Saving $50/month might not sound like much, but if you can find nine ways to save at least that much every month, it adds up to $5,000 a year. And if you’ve got family, the household savings can be really significant – multiply by the number of people in your family!
Here are nine money saving tips to lower your monthly bills that add up to $5,000 a year:
- Eat in vs eat out. Cooking your own food is a huge money saver. If I stop to calculate the cost per meal of what we’ve cooked at home, I’m often surprised at how low it really is – often under $5 a person. Compare that to take-out or eating out, which let’s say costs $15 including tax, tip/delivery – and you can see how even cooking two more meals a week instead of eating out could save you $80/month.
- Actually eat the food you buy. The stats on food waste are pretty crazy. Individual Canadians are responsible for wasting about $14.6 billion worth of food every year. That’s over $400 per year for every single man, woman and child in Canada. A report from Cornell University found that the top reasons for food waste in middle-class homes include buying too much, preparing too much, being unwilling to eat leftovers and not storing food properly. If you’re like the average Canadian, then actually eating the food you buy would save you $33/month.
- Pay off your credit cards. Most credit cards in Canada charge 19.9% interest. If you’re not paying off your credit card in full every month, it’s like you’re taking a loan with an interest rate of 19.9% (or even 29.9% for store cards). Find out whether you can pay off your credit card with a lower interest personal loan. Technology today makes it easy to check online what kind of rate you could get – try a service like Borrowell. On a balance of $5,000 and a sample interest rate of 9.9%, your savings in interest would be $42/month.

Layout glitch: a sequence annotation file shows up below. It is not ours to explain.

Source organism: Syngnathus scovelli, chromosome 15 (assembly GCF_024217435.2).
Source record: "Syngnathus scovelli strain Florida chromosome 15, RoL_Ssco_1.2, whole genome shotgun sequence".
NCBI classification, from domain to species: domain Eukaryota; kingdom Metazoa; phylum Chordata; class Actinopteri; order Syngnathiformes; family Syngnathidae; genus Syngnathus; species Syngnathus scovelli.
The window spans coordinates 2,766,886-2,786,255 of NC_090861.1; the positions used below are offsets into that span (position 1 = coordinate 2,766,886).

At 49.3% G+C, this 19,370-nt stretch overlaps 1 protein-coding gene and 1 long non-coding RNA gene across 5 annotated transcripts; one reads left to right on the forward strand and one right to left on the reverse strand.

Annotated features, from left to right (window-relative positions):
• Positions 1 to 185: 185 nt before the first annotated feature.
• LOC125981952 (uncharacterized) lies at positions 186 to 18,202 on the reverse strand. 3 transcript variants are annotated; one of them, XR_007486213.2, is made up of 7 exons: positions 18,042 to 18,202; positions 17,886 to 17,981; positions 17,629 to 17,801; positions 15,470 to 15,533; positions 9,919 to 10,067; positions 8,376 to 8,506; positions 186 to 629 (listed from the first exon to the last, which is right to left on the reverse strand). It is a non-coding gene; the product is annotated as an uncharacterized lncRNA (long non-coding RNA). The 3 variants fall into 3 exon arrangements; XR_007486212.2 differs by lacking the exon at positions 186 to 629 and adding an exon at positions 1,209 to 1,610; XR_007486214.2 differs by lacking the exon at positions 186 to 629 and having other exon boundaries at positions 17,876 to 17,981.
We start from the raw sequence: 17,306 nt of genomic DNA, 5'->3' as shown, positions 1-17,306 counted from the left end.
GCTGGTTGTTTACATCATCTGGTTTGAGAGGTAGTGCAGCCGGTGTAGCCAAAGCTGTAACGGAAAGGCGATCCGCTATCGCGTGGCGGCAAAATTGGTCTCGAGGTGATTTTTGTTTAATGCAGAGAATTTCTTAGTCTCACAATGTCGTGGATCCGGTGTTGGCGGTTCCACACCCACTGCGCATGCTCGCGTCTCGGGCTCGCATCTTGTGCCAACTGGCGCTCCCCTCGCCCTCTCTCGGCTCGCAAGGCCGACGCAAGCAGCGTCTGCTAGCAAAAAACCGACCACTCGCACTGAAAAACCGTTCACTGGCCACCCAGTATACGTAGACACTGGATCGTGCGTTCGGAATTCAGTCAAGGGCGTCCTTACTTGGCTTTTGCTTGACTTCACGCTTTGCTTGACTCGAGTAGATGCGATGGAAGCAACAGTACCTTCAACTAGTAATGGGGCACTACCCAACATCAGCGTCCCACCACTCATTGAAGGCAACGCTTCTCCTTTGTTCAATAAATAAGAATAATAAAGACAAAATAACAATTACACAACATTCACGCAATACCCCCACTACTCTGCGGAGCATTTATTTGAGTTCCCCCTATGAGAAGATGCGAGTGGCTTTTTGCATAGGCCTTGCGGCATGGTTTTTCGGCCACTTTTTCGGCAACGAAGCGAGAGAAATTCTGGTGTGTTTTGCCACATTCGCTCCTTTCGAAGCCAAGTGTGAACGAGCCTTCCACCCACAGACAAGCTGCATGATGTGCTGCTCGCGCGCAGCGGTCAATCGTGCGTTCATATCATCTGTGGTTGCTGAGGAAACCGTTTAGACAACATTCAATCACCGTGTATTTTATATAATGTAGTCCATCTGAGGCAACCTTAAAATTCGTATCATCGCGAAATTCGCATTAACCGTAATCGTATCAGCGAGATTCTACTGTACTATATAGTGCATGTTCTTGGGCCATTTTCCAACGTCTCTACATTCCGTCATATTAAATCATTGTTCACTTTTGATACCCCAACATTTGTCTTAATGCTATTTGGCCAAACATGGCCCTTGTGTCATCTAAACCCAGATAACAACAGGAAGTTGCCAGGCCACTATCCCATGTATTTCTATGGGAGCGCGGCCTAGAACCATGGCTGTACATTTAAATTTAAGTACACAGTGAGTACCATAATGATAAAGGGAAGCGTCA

- Borrow rather than buy. Confession: I have a giant stack of books I bought but haven’t read. Many I’ll probably end up giving away. Now, I borrow books from the library and only buy one if I really love it. An unexpected benefit of borrowing books from the library is that the 3-week borrowing period means I’ve got a deadline, so I’m more likely to actually read it! There are even places where you can borrow tools and kitchen appliances. Savings: $15/month.
- Buy used rather than new. If you do need to buy something, try to buy it used instead of new. Our local thrift store has amazing finds, and some of the items are new with tags. Kijiji and Craigslist are also great sources - our microwave recently died so we found one on Kijiji. Savings: $30/month.
- Walk or bike when you can. Where I live, a monthly transit pass costs $140. Thankfully I’m close enough to work that I can ride my bike. Even if I only bike 3 days a week, I can save $90/month.
- Turn down the heat. Getting sticker shot every time you get a utility bill? Heating is the single largest use of energy in most homes, making up about 50% of your energy bill. Turn the temperature down a few degrees, especially at night and when you’re not home. There’s no point heating an empty home! According to greendeal.ca, setting your thermostat back from 21° C to 16° C at night can result in energy savings of up to ten per cent. Savings: $15/month.
- Beer Store, not bar. This one comes from my husband. A pint at our local pub costs $6-7, which plus tax and tip comes close to $10. Buying from the store to consume at home is closer to $3. Savings: $210/month (oops, maybe that’s just our family). Okay, 1 drink/week at $7 of savings = $28/month.
- Just buy less. It’s so easy to justify a shirt that just costs $25, a $10 lipstick/lipstain/tinted lip balm/lip laquer, or an amazing deal that’s “just too good to pass up.” Whatever your weakness is, think about whether you really need it. It helps me to think about how long I’ll have it before it ends up as landfill. If we can buy even one less thing a month it’ll make a difference. Savings: $25/month
If I add up all the monthly savings, it totals close to $5,000 a year! What would you do with that money? Take a pretty awesome vacation? Or pay off some debt?